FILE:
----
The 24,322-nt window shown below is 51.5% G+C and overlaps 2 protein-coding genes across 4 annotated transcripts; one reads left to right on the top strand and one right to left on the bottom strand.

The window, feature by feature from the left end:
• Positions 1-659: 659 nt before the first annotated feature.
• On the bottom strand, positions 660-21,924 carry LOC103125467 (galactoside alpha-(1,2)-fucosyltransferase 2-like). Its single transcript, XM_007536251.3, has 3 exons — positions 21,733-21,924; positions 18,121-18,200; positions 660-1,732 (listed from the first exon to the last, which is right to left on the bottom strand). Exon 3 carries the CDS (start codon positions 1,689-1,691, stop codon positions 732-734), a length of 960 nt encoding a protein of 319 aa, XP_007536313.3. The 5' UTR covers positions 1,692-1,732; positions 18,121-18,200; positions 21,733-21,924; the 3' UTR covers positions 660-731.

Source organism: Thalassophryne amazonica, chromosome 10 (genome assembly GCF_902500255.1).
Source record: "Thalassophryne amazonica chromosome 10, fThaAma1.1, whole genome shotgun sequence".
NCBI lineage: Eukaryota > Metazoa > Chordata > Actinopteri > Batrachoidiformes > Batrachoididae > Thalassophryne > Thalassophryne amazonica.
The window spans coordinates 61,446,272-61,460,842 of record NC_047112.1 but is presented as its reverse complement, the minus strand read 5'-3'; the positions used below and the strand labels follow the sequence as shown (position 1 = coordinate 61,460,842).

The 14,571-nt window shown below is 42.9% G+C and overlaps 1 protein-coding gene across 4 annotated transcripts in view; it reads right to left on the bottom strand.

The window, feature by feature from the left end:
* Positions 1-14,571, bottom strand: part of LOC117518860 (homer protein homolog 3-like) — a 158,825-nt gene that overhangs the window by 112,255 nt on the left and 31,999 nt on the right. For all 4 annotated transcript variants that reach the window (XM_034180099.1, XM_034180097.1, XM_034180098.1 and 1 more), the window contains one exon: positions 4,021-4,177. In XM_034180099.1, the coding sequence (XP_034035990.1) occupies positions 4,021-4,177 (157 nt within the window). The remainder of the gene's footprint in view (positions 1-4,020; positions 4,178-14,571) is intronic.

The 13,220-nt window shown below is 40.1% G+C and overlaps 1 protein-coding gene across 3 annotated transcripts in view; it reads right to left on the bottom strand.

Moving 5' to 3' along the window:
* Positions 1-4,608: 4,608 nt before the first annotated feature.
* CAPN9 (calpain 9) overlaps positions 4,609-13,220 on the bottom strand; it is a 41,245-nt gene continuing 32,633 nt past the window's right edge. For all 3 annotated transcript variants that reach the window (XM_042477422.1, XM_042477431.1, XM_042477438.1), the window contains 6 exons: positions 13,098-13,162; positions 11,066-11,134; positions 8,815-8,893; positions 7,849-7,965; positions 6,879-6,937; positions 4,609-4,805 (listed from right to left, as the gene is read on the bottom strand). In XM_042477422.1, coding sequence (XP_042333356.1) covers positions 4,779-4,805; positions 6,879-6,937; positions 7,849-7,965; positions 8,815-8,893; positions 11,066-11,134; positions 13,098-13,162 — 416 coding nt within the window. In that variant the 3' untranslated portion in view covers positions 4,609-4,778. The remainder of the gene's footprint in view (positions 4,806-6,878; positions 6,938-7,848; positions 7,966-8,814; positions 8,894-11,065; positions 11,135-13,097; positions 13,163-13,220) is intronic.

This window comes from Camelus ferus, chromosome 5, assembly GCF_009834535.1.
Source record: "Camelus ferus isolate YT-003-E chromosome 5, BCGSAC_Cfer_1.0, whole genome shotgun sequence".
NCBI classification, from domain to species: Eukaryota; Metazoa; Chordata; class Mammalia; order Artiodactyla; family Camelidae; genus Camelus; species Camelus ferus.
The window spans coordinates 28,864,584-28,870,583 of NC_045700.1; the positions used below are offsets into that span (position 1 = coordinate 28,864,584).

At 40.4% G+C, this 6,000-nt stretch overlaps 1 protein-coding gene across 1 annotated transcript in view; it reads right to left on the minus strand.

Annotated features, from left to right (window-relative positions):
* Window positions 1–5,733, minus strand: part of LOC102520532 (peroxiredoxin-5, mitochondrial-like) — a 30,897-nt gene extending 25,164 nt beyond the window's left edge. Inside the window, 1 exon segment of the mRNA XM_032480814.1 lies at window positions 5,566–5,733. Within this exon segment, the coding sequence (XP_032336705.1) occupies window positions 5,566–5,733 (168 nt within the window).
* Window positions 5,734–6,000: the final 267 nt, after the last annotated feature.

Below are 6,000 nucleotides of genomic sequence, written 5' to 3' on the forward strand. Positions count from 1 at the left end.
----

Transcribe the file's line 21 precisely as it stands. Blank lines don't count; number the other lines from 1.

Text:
Annotated features, from left to right (window-relative positions):